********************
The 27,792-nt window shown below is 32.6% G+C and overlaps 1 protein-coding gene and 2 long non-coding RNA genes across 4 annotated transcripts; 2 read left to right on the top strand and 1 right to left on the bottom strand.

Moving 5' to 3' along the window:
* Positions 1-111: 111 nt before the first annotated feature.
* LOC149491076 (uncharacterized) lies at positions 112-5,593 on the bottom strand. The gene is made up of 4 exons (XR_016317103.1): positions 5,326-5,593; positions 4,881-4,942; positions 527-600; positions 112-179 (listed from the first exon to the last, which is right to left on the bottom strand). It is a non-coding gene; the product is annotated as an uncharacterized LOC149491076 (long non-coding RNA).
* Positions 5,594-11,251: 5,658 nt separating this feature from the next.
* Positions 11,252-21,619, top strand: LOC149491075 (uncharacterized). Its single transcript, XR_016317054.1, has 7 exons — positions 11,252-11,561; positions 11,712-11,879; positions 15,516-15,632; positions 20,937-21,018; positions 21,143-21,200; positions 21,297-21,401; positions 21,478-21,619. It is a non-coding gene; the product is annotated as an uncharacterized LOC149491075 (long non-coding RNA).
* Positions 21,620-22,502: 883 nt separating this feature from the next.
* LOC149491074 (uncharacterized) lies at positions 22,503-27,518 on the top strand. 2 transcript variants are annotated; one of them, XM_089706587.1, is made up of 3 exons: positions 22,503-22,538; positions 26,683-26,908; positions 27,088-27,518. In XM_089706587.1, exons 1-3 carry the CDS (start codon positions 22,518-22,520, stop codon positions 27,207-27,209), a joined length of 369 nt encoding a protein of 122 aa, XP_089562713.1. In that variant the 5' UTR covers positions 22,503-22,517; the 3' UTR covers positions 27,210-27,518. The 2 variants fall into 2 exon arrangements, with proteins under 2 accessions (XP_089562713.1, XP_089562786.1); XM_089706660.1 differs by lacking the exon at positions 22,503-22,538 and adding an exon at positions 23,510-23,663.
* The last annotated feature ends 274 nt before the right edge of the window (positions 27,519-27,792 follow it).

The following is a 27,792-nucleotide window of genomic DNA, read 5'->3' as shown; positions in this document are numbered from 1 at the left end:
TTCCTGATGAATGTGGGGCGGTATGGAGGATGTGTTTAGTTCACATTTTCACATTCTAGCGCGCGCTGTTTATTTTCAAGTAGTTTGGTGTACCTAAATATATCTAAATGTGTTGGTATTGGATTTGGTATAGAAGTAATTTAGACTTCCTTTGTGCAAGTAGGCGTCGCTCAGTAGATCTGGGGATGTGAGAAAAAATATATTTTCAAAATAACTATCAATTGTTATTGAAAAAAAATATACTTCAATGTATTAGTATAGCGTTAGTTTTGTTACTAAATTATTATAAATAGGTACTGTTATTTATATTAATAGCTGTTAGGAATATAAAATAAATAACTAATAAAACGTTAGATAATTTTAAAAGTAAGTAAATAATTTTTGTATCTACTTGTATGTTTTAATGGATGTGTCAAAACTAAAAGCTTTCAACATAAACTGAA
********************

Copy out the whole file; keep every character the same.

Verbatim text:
The 27,792-nt window shown below is 32.6% G+C and overlaps 1 protein-coding gene and 2 long non-coding RNA genes across 4 annotated transcripts; 2 read left to right on the top strand and 1 right to left on the bottom strand.

Moving 5' to 3' along the window:
* Positions 1-111: 111 nt before the first annotated feature.
* LOC149491076 (uncharacterized) lies at positions 112-5,593 on the bottom strand. The gene is made up of 4 exons (XR_016317103.1): positions 5,326-5,593; positions 4,881-4,942; positions 527-600; positions 112-179 (listed from the first exon to the last, which is right to left on the bottom strand). It is a non-coding gene; the product is annotated as an uncharacterized LOC149491076 (long non-coding RNA).
* Positions 5,594-11,251: 5,658 nt separating this feature from the next.
* Positions 11,252-21,619, top strand: LOC149491075 (uncharacterized). Its single transcript, XR_016317054.1, has 7 exons — positions 11,252-11,561; positions 11,712-11,879; positions 15,516-15,632; positions 20,937-21,018; positions 21,143-21,200; positions 21,297-21,401; positions 21,478-21,619. It is a non-coding gene; the product is annotated as an uncharacterized LOC149491075 (long non-coding RNA).
* Positions 21,620-22,502: 883 nt separating this feature from the next.
* LOC149491074 (uncharacterized) lies at positions 22,503-27,518 on the top strand. 2 transcript variants are annotated; one of them, XM_089706587.1, is made up of 3 exons: positions 22,503-22,538; positions 26,683-26,908; positions 27,088-27,518. In XM_089706587.1, exons 1-3 carry the CDS (start codon positions 22,518-22,520, stop codon positions 27,207-27,209), a joined length of 369 nt encoding a protein of 122 aa, XP_089562713.1. In that variant the 5' UTR covers positions 22,503-22,517; the 3' UTR covers positions 27,210-27,518. The 2 variants fall into 2 exon arrangements, with proteins under 2 accessions (XP_089562713.1, XP_089562786.1); XM_089706660.1 differs by lacking the exon at positions 22,503-22,538 and adding an exon at positions 23,510-23,663.
* The last annotated feature ends 274 nt before the right edge of the window (positions 27,519-27,792 follow it).

The following is a 27,792-nucleotide window of genomic DNA, read 5'->3' as shown; positions in this document are numbered from 1 at the left end:
TTCCTGATGAATGTGGGGCGGTATGGAGGATGTGTTTAGTTCACATTTTCACATTCTAGCGCGCGCTGTTTATTTTCAAGTAGTTTGGTGTACCTAAATATATCTAAATGTGTTGGTATTGGATTTGGTATAGAAGTAATTTAGACTTCCTTTGTGCAAGTAGGCGTCGCTCAGTAGATCTGGGGATGTGAGAAAAAATATATTTTCAAAATAACTATCAATTGTTATTGAAAAAAAATATACTTCAATGTATTAGTATAGCGTTAGTTTTGTTACTAAATTATTATAAATAGGTACTGTTATTTATATTAATAGCTGTTAGGAATATAAAATAAATAACTAATAAAACGTTAGATAATTTTAAAAGTAAGTAAATAATTTTTGTATCTACTTGTATGTTTTAATGGATGTGTCAAAACTAAAAGCTTTCAACATAAACTGAA